Identifying killer food sources varies a lot between geographical locations. In most locations, agriculture, mast crop, and browse are the primary food sources available. When focusing on food sources, I will first look for agricultural areas on private land that border the public land.
When relying heavily on digital scouting, identifying agriculture areas is typically more reliable than identify areas with oaks. Finding a heavily producing stand of oak trees can be one of the effective food sources to kill deer, but in most cases, finding these areas requires physically checking to see which stands of oaks are producing that year and if deer are feeding on them.
Areas with oaks should still be identified as potential spots but require a little more work to confirm that they’re being used reliably enough to hunt. When planning to hunt areas such as the big woods of northern Pennsylvania, which has no agriculture at all, identifying stands of oaks or favorable browse may be your only choice. But when agriculture is present, it is safe to assume that deer will be feeding on those sources.
When looking for bedding areas, I try to identify places where deer would feel secure and use all their senses efficiently. Finding a buck bedding area can require a lot of on-foot scouting and be difficult to identify by solely digital scouting. That being said, I usually focus in on doe bedding areas assuming it is a rut hunt.
I start by looking for potential bedding areas in proximity to a food source. These areas include thickets, laurel patches, clear cuts, and steep hillsides. Focusing in on bedding areas located close to food sources gives you a better chance to of catching deer moving in daylight hours.
Hunting close to bedding areas always requires a little extra caution, but has proved extremely effective, especially on public ground.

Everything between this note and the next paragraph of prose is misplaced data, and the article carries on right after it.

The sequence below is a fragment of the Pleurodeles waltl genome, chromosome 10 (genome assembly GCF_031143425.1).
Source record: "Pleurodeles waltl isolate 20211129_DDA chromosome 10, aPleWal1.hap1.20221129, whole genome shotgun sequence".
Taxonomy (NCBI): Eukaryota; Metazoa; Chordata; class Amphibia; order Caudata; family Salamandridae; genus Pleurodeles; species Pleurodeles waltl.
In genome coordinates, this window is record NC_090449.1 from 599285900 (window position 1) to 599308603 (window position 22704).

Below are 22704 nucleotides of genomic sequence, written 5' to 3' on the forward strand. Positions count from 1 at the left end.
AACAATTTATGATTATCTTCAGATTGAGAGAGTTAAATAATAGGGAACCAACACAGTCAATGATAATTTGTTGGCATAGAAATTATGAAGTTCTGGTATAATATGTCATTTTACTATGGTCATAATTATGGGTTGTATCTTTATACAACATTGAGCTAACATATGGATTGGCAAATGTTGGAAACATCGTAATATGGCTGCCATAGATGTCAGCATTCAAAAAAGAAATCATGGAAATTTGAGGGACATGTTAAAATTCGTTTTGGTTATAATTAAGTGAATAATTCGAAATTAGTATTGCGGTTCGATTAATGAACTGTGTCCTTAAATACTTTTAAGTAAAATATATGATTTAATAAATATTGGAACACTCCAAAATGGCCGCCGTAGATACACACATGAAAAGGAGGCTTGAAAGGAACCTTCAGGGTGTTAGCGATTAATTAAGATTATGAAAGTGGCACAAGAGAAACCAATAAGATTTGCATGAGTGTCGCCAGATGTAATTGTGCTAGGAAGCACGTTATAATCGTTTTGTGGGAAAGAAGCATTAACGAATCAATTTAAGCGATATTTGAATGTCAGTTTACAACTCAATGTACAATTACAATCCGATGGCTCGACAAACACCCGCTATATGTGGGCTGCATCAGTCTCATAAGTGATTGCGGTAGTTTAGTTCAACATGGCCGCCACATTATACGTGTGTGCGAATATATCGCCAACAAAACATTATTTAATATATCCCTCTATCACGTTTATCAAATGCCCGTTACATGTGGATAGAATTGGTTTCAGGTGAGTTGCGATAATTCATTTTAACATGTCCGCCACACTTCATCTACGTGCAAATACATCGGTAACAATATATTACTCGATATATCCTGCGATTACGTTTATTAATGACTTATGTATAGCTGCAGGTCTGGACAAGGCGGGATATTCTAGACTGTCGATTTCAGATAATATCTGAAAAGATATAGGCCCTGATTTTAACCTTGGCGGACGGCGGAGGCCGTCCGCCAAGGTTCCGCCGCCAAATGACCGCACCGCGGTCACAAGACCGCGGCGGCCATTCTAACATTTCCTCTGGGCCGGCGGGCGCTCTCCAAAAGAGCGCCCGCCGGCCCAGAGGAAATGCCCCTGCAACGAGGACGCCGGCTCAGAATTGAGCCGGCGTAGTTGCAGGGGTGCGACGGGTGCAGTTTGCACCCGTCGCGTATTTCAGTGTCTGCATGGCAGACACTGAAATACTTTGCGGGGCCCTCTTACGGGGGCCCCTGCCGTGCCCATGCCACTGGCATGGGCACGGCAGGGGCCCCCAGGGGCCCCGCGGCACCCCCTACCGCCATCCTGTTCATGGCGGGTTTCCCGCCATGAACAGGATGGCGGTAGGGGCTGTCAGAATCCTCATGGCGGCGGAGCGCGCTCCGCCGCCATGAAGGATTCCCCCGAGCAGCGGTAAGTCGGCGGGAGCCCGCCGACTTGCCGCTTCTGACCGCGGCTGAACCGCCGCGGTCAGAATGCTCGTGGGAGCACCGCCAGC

After identifying areas of unpressured deer, food sources, and bedding areas, the final step is finding funnels to seal the deal. Funnels make the difference between being in the ballpark and being in the game.
Bowhunting is a game of inches. When a few yards can be the difference between success and failure, finding funnels can make all the difference in the world. Some funnels can be easily identified using digital scouting, such as saddles or ravines, while other may require you to analyze the location first hand.
To start looking for funnels, I find pinch points between bedding and feeding areas. These pinch points include strips of land between two bodies of water, strips of trees or brush between fields, and areas between cliffs or high-walls. Other funnels are not as noticeable such as a blowdown, creek banks, and rocky terrain.
Mapping Trophy Whitetails is a great resource for finding and hunting natural funnels!
These types of funnels can change from year to year and should be checked for changes when hunted later. If planning to hunt the rut, hunting funnels can be one of the biggest factors in success as bucks quickly cover ground from bedding area to bedding area. If you can identify an area of unpressured deer with food sources, a bedding area, and a funnel, you are likely to have found a honey hole.
When looking at a vast piece of public land, narrowing your scope will make you feel less intimidated and increase your chances of success.
By looking for unpressured deer, food sources, bedding areas and funnels, a large piece of the public land will be eliminated and your efforts can be focused in the right direction.
When it’s time to step foot on the prospective public land, your scouting efforts will be a matter of verifying potential spots rather than starting from scratch. Hunting a new piece of public land can be frustrating but overcoming the challenges and having success is one of the greatest adventures and accomplishments you will ever have as a bowhunter.
Narrowing down a vast public land into smaller potential areas, makes overcoming these challenges easier, increases your chances of success, and makes the whole experience more enjoyable. With millions of acres of public land at our fingertips, pick a new piece of public land and go have an adventure in the unknown today.
About the Author
From a very early age, I have been obsessed with the pursuit of hunting public deer with a bow. Growing up in Central Pennsylvania, I was fortunate to hunt deer close to home but also travel to several surrounding states with my father who is equally passionate about bowhunting. Through hunting multiple states every year, I have learned a lot, made a lot of mistakes, and have had a little success along the way. Each fall, I look forward to learning something new and taking on new challenges and adventures that public land has to offer.
If you like what you read, be sure to subscribe to our email list to never miss a beat!
**Some links are amazon affiliate links, you can read our full affiliate disclosure on our contact page**